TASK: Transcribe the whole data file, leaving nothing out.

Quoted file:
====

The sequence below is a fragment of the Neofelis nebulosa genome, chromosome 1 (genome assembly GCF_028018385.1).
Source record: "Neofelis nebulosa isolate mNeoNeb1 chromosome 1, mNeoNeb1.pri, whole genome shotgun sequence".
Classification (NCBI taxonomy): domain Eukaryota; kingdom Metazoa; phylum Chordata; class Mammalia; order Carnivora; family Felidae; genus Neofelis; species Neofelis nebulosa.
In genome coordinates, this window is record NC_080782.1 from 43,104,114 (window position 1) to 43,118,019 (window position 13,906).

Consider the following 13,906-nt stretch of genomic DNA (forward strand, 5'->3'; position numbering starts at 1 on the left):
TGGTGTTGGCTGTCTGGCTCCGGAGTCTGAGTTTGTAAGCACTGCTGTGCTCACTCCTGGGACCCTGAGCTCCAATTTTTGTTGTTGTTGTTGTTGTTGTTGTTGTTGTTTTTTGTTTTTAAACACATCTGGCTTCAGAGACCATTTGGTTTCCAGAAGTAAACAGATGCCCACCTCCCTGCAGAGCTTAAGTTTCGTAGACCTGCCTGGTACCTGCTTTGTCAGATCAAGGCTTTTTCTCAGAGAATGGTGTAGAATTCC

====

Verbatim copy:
The sequence below is a fragment of the Neofelis nebulosa genome, chromosome 1 (genome assembly GCF_028018385.1).
Source record: "Neofelis nebulosa isolate mNeoNeb1 chromosome 1, mNeoNeb1.pri, whole genome shotgun sequence".
Classification (NCBI taxonomy): domain Eukaryota; kingdom Metazoa; phylum Chordata; class Mammalia; order Carnivora; family Felidae; genus Neofelis; species Neofelis nebulosa.
In genome coordinates, this window is record NC_080782.1 from 43,104,114 (window position 1) to 43,118,019 (window position 13,906).

Consider the following 13,906-nt stretch of genomic DNA (forward strand, 5'->3'; position numbering starts at 1 on the left):
TGGTGTTGGCTGTCTGGCTCCGGAGTCTGAGTTTGTAAGCACTGCTGTGCTCACTCCTGGGACCCTGAGCTCCAATTTTTGTTGTTGTTGTTGTTGTTGTTGTTGTTGTTTTTTGTTTTTAAACACATCTGGCTTCAGAGACCATTTGGTTTCCAGAAGTAAACAGATGCCCACCTCCCTGCAGAGCTTAAGTTTCGTAGACCTGCCTGGTACCTGCTTTGTCAGATCAAGGCTTTTTCTCAGAGAATGGTGTAGAATTCC